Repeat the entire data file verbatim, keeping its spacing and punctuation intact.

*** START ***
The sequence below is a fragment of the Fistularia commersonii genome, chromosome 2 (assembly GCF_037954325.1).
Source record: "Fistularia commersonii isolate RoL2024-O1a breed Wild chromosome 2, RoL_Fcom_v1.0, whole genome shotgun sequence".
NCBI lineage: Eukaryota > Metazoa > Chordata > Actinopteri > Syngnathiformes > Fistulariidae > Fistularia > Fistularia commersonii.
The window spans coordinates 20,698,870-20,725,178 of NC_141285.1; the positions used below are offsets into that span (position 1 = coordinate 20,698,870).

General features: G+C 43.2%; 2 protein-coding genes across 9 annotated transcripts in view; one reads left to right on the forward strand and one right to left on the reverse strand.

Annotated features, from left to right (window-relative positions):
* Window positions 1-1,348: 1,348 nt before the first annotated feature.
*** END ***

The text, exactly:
The sequence below is a fragment of the Fistularia commersonii genome, chromosome 2 (assembly GCF_037954325.1).
Source record: "Fistularia commersonii isolate RoL2024-O1a breed Wild chromosome 2, RoL_Fcom_v1.0, whole genome shotgun sequence".
NCBI lineage: Eukaryota > Metazoa > Chordata > Actinopteri > Syngnathiformes > Fistulariidae > Fistularia > Fistularia commersonii.
The window spans coordinates 20,698,870-20,725,178 of NC_141285.1; the positions used below are offsets into that span (position 1 = coordinate 20,698,870).

General features: G+C 43.2%; 2 protein-coding genes across 9 annotated transcripts in view; one reads left to right on the forward strand and one right to left on the reverse strand.

Annotated features, from left to right (window-relative positions):
* Window positions 1-1,348: 1,348 nt before the first annotated feature.